The Team Themis proposal, pitched to the chamber for $2 million, moved along with support from the three firms involved. On January 9, 2011, Ryan emailed his colleagues to inform them that he had scheduled a call with Hunton & Williams to “discuss the way ahead for the Chamber effort.” That contract, however, never materialized.
On February 3, 2011, Ryan continued to email the team on the ongoing negotiations, claiming that he had just met with Hunton & Williams attorney Bob Quackenboss, who “apologized for the confusion/misunderstanding and said he thinks there is a high likelihood of selling the Chamber on this.” The team prepared to potentially revise the asking price and continue with another demonstration of the proposal, using data sent to Team Themis by Hunton & Williams and the chamber.
But the chamber never signed off on the ultimate contract. The next day, on February 4, hackers from LulzSec infiltrated HBGary Federal’s network, stealing and publishing the emails that revealed the Team Themis proposal.
Palantir and Berico executives disavowed the proposal, as did a spokesperson for the chamber. HBGary Federal shut its doors, and its parent company was sold to ManTech International, a major defense contractor.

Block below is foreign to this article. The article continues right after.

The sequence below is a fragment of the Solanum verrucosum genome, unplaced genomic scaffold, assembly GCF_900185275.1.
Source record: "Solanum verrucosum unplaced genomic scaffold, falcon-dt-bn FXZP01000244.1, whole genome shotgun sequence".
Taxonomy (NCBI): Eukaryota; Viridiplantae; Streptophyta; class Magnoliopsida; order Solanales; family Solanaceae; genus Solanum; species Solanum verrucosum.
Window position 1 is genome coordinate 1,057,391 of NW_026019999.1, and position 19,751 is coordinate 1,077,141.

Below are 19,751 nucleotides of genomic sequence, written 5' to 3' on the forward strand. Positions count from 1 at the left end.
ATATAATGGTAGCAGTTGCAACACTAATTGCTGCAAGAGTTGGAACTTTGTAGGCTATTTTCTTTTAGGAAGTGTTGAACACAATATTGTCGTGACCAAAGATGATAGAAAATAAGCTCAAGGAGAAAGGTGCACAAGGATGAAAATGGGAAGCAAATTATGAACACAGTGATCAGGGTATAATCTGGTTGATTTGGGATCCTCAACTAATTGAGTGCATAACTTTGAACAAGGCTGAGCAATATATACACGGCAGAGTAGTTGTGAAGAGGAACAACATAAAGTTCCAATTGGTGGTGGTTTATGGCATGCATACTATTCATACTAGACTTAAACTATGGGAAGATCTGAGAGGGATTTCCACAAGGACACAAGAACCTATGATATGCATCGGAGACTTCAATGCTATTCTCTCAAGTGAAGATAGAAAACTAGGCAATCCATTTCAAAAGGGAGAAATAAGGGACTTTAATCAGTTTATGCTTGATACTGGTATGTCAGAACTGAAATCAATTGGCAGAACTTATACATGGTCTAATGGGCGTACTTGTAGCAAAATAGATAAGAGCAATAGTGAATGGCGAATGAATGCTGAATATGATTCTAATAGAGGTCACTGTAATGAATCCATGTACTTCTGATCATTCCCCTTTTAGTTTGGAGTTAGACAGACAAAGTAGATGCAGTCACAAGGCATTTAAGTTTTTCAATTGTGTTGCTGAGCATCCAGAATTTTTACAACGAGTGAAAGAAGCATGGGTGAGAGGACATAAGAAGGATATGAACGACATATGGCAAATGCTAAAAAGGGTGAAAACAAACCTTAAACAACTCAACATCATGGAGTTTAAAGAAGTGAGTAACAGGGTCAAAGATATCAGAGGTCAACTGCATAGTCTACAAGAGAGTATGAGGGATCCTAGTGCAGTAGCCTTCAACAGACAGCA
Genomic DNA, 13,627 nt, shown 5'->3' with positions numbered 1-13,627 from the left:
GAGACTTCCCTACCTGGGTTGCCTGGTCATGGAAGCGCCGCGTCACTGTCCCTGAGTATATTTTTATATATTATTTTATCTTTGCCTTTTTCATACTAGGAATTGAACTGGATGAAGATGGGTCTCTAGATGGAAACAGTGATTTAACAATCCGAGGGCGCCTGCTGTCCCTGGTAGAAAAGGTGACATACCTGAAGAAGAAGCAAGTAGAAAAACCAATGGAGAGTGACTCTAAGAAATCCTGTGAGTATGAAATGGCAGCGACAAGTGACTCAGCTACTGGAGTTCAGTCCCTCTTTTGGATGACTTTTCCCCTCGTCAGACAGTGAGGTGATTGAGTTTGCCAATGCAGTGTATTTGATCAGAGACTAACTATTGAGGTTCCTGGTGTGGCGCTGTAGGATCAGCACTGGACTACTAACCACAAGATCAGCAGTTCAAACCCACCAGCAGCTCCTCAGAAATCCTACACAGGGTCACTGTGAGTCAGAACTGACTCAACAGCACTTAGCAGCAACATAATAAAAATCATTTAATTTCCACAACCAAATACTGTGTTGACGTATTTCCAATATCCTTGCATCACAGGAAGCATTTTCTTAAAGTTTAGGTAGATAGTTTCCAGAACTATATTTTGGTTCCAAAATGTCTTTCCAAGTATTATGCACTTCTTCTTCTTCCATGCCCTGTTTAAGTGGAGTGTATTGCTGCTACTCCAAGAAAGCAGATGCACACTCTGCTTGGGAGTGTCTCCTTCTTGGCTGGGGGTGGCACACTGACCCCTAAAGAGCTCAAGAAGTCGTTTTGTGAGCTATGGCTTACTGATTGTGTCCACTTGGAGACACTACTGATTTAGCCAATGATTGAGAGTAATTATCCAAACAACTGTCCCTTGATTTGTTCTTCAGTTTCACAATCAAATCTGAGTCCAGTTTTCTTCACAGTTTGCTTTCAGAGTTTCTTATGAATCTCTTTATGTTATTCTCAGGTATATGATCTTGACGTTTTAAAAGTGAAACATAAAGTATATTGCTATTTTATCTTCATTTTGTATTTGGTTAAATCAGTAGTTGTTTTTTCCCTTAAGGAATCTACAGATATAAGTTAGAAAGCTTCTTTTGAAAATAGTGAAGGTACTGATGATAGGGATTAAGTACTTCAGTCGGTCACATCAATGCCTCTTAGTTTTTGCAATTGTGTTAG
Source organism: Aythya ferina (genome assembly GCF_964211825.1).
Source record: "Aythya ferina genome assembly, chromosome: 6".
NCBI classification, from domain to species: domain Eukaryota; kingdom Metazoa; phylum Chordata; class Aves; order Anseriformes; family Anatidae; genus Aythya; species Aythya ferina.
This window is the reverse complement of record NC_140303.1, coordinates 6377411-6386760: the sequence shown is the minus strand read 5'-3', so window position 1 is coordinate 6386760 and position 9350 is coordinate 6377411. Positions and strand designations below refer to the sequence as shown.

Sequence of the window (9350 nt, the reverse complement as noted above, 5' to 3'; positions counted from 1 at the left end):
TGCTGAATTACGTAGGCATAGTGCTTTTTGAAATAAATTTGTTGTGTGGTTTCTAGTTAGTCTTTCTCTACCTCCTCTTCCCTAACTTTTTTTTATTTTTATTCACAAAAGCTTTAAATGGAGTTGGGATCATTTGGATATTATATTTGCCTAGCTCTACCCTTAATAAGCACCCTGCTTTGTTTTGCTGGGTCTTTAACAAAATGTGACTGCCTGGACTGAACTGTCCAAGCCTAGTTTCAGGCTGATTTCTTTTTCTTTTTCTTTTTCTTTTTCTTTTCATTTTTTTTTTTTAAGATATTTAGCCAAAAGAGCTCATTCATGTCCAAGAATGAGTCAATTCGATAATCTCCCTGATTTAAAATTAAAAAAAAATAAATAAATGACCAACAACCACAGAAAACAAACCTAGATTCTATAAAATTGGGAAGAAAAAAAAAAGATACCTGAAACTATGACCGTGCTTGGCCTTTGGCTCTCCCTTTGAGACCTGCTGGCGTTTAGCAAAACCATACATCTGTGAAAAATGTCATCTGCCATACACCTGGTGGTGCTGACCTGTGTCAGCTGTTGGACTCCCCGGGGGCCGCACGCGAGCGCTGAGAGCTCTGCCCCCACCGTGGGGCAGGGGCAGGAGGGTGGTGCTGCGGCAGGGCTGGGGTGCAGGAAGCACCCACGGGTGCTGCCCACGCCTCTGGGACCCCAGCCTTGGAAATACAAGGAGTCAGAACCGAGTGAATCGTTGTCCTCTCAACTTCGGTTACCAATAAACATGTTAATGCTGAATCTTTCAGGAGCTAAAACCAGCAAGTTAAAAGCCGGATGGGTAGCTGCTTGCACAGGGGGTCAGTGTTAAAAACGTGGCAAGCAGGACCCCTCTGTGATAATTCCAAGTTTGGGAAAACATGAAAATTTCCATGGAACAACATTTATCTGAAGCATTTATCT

Soon after the scandal, Ryan left Berico to co-found a company called Praescient Analytics and then, in 2014, Second Front Systems, where he worked until he launched his congressional campaign in 2017, according to his LinkedIn profile.
Though Ryan has distanced himself from the Team Themis controversy, his Team Themis associates have coalesced around his campaign for office.
Palantir executives and employees are among Ryan’s largest campaign donors, having collectively donated $33,400. Palantir’s founder Alex Karp, who signed off on the Team Themis contract, and Palantir executive Shyam Sankar, who was carbon-copied on emails discussing the proposal, both gave $5,400, the legal maximum. Guy Filippelli, the co-founder of Berico, who was also involved in the Team Themis negotiations, gave $1,000.